- Just 61 miles long, the Mississippi River Trail in Louisiana follows the levee on the Mississippi River from downtown New Orleans or Algiers (across the river).
- The trail is paved but disconnected, but easy to follow because of the river. It is also popular, so you will meet other people along the way.
- Biking next to the river, you will likely see frogs and salamanders. You can fish for black crappie, blue catfish, and blue crab, but watch out for the scarlet snake, the Louisiana pinesnake, and alligators!
Many people know Louisiana for Cajun cuisine and Mardi Gras, which takes place every year. However, it also has a lot to offer when it comes to wildlife and nature. Louisiana is home to 40% of the wetlands in the United States. The state contains a staggering number of lakes, bayous, and rivers.
Not only can you see amazing landscapes, but there are tons of fascinating wildlife. You can even see the rare white alligator, if you happen to be at the right place at the right time. Also, of course, there is the Mississippi River.
If you love exploring new places while sitting on the seat of a bicycle, Louisiana is a great place for you. There are many trails from which you can choose, including the longest biking trail in Louisiana. Which trail is this? Read on to find out!
The Longest Biking Trail in Louisiana
The longest biking trail in Louisiana is the Mississippi River Trail. Essentially, this is a developing 61-mile trail. It’s part of an effort to create a paved route for cyclists and pedestrians that extends along the length of the Mississippi River. This trail is not localized to Louisiana. In fact, the completed trail will stretch for thousands of miles, all the way from Minnesota to Louisiana.
A famous, popular portion of the trail in Louisiana is situated alongside the main river levee in New Orleans. It extends for about 20 miles. This is a great way for both locals and tourists to experience the water and the surrounding area. However, there is a total of over 61 miles along this path in Louisiana. It does consist of multiple disconnected parts.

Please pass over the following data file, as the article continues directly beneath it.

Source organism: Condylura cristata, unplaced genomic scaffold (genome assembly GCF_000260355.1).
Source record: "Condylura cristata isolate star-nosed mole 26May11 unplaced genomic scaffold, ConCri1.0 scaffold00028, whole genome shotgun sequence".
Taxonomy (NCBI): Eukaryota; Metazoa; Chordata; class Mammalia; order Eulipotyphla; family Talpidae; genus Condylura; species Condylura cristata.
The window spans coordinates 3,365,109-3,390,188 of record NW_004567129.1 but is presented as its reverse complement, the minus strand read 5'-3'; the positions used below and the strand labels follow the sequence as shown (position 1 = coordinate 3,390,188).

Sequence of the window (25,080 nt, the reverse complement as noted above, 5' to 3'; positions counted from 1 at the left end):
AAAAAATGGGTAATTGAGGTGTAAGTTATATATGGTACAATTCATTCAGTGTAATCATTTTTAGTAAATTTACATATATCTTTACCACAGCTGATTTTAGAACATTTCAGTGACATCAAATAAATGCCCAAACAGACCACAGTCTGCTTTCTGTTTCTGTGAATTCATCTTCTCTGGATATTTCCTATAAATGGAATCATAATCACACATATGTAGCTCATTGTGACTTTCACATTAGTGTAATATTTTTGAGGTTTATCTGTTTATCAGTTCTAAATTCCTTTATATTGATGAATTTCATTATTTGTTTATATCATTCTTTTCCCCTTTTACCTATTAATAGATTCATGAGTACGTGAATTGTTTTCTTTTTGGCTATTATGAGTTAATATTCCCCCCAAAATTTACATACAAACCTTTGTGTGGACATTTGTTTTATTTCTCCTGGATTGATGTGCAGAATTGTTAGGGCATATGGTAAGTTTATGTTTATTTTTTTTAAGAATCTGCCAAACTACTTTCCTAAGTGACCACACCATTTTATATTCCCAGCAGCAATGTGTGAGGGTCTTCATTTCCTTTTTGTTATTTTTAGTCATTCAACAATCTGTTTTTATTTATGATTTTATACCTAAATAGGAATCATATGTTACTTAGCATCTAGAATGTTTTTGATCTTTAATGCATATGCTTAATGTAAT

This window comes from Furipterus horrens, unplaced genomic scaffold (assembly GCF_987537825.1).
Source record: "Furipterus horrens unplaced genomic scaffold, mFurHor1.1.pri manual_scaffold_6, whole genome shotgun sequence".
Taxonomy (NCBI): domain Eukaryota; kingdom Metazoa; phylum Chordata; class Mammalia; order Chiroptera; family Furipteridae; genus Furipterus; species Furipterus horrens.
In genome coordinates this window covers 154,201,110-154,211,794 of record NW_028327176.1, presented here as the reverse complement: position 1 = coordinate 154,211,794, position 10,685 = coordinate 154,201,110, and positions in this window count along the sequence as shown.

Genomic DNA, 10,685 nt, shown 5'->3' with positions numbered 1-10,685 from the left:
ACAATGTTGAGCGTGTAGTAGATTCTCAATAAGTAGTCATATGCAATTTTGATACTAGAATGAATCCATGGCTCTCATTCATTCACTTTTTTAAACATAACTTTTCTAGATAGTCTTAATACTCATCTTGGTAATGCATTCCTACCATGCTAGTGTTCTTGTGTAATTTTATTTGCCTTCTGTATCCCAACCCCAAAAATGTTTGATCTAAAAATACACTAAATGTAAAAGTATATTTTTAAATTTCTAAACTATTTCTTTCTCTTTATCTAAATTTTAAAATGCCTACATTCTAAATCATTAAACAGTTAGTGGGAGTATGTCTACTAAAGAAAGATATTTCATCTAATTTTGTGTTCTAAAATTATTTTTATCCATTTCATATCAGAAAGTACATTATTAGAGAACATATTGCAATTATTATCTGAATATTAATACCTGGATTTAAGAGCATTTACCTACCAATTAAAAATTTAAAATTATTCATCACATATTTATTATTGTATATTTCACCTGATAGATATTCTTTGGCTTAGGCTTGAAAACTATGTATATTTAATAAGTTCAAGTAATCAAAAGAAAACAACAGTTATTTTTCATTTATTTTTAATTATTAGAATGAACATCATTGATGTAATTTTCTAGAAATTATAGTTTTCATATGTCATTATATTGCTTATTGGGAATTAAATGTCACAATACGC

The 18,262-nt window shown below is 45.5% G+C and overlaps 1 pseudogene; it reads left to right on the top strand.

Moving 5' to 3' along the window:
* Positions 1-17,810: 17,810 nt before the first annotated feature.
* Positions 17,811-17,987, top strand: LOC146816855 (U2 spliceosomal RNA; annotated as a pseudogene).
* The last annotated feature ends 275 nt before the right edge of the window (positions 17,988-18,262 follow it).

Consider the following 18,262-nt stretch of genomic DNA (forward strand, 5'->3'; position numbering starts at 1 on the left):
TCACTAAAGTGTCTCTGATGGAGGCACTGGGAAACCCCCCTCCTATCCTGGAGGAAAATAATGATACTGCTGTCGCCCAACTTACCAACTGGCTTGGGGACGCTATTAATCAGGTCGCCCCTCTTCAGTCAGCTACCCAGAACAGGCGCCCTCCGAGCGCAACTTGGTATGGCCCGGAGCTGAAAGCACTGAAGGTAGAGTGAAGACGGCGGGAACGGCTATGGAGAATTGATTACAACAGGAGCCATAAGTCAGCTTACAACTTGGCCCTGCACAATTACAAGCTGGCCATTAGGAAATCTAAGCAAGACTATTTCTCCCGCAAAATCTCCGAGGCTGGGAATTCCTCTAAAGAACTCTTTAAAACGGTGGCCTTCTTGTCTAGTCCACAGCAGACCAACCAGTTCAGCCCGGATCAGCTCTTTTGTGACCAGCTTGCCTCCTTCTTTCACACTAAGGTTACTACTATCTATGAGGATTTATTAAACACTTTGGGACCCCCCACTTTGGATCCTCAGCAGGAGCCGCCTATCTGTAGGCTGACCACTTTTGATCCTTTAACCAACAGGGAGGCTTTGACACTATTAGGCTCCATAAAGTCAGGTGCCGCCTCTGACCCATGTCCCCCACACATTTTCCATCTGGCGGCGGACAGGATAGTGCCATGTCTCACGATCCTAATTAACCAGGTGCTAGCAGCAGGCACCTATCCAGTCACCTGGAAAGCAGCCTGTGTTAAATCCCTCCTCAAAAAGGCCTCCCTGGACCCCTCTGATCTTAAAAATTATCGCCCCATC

This trail goes through the parishes of Jefferson, Orleans, St. Charles, St. James, and St. John the Baptist.
The Mississippi River Trail Route
The most popular section of this trail starts at Audubon Zoo and goes all the way to Rivertown. Many people who start at the zoo plan on spending some time there. After this, you will bike for 6 miles through what is essentially a commercial area.
After you get to the Colonial Country Club, you will have access to amazing views of the Mississippi River and the boat traffic on it. Between the country club and Rivertown, you’ll see lovely homes on your right and the roaring river on your left. Once you get to Rivertown, there’s a pier where you can enjoy the view or just relax.
If you prefer to keep going, you can take the trail all the way to the end, to Venice, Louisiana. At this point, you’ll be right next to the Gulf of Mexico.
Planning for a Tour of Louisiana’s Longest Biking Trail
Even though you do not need to be an expert cyclist to ride this trail, you should keep the weather in mind. Most people will not want to choose a day of inclement weather to ride. Additionally, you should also keep in mind that you may not want to ride when it is too sunny. There is very limited shade along the trail if you are riding in hot weather.